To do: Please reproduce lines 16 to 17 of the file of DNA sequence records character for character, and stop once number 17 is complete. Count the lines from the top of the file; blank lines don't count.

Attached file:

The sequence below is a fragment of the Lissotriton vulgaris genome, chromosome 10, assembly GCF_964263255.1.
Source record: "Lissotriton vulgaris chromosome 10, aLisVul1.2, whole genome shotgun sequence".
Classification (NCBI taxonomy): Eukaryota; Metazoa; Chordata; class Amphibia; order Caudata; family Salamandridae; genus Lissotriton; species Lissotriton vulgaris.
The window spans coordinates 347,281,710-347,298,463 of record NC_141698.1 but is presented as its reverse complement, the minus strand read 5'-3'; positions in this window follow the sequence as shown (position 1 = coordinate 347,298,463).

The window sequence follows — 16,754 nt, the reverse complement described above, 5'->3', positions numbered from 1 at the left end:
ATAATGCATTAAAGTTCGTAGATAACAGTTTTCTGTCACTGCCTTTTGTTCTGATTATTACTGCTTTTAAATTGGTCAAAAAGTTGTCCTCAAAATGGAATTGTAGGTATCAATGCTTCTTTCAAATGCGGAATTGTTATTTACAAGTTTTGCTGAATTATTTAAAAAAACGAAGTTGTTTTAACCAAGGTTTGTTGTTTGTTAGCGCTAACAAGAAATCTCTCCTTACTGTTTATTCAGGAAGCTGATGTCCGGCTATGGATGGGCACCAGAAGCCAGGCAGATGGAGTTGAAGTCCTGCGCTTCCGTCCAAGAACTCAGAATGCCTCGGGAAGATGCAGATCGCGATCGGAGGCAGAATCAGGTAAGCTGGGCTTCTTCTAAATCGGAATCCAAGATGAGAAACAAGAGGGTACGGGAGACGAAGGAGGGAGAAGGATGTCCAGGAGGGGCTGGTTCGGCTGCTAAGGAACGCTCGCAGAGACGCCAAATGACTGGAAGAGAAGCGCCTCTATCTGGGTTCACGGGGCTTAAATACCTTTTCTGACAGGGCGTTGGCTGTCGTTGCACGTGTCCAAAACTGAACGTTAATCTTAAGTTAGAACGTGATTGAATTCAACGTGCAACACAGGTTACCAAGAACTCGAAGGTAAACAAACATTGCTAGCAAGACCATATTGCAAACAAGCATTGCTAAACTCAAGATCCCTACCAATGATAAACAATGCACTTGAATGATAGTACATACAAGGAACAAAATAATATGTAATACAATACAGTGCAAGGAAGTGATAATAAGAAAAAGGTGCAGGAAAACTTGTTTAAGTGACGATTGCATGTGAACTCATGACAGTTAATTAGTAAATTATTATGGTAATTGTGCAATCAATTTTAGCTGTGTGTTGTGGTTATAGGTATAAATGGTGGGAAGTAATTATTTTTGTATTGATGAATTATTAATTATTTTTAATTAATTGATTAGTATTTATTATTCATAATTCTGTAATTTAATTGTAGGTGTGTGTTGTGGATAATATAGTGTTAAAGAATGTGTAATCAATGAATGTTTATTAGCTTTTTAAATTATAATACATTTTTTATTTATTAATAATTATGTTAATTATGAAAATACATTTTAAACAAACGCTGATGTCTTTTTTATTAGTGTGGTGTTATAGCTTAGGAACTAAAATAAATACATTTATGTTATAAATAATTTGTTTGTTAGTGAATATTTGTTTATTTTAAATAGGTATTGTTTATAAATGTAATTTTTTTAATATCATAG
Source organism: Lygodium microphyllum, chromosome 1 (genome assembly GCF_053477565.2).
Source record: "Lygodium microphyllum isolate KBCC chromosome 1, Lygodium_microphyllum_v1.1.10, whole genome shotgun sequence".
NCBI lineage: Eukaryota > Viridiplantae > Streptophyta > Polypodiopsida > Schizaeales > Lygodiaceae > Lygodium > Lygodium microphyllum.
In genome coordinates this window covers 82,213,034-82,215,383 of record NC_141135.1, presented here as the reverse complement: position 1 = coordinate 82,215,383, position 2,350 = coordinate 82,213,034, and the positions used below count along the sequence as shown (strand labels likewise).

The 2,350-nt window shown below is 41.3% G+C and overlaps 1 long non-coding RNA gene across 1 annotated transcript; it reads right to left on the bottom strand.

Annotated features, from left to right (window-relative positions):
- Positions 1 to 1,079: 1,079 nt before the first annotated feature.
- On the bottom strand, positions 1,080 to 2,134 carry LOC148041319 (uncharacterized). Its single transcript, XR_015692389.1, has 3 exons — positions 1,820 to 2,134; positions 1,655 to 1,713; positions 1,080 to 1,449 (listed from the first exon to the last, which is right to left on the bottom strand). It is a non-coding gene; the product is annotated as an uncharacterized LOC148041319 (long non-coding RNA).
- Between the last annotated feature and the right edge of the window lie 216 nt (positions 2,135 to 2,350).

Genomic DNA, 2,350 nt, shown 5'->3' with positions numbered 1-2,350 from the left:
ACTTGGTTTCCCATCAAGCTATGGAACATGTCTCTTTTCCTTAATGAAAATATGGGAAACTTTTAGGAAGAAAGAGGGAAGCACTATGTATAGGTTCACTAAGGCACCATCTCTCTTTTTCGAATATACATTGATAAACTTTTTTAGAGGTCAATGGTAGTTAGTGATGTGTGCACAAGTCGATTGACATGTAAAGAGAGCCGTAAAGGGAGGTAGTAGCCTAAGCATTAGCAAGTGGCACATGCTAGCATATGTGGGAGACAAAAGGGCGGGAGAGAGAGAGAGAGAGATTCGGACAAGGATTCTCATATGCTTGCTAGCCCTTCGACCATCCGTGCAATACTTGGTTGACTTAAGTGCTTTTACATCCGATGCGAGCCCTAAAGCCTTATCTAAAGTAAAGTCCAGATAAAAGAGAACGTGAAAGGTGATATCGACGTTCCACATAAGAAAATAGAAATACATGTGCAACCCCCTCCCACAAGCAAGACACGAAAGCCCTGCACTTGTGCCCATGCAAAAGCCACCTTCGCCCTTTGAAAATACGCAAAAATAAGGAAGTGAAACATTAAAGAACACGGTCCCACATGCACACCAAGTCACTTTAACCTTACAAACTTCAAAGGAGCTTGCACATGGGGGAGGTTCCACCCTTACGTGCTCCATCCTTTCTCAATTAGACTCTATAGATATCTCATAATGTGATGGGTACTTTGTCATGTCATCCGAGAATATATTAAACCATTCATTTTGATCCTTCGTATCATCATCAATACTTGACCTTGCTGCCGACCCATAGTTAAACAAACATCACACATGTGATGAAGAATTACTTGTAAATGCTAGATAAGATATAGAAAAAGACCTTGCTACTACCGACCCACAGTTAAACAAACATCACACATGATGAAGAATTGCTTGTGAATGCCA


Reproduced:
Genomic DNA, 2,350 nt, shown 5'->3' with positions numbered 1-2,350 from the left:
ACTTGGTTTCCCATCAAGCTATGGAACATGTCTCTTTTCCTTAATGAAAATATGGGAAACTTTTAGGAAGAAAGAGGGAAGCACTATGTATAGGTTCACTAAGGCACCATCTCTCTTTTTCGAATATACATTGATAAACTTTTTTAGAGGTCAATGGTAGTTAGTGATGTGTGCACAAGTCGATTGACATGTAAAGAGAGCCGTAAAGGGAGGTAGTAGCCTAAGCATTAGCAAGTGGCACATGCTAGCATATGTGGGAGACAAAAGGGCGGGAGAGAGAGAGAGAGAGATTCGGACAAGGATTCTCATATGCTTGCTAGCCCTTCGACCATCCGTGCAATACTTGGTTGACTTAAGTGCTTTTACATCCGATGCGAGCCCTAAAGCCTTATCTAAAGTAAAGTCCAGATAAAAGAGAACGTGAAAGGTGATATCGACGTTCCACATAAGAAAATAGAAATACATGTGCAACCCCCTCCCACAAGCAAGACACGAAAGCCCTGCACTTGTGCCCATGCAAAAGCCACCTTCGCCCTTTGAAAATACGCAAAAATAAGGAAGTGAAACATTAAAGAACACGGTCCCACATGCACACCAAGTCACTTTAACCTTACAAACTTCAAAGGAGCTTGCACATGGGGGAGGTTCCACCCTTACGTGCTCCATCCTTTCTCAATTAGACTCTATAGATATCTCATAATGTGATGGGTACTTTGTCATGTCATCCGAGAATATATTAAACCATTCATTTTGATCCTTCGTATCATCATCAATACTTGACCTTGCTGCCGACCCATAGTTAAACAAACATCACACATGTGATGAAGAATTACTTGTAAATGCTAGATAAGATATAGAAAAAGACCTTGCTACTACCGACCCACAGTTAAACAAACATCACACATGATGAAGAATTGCTTGTGAATGCCA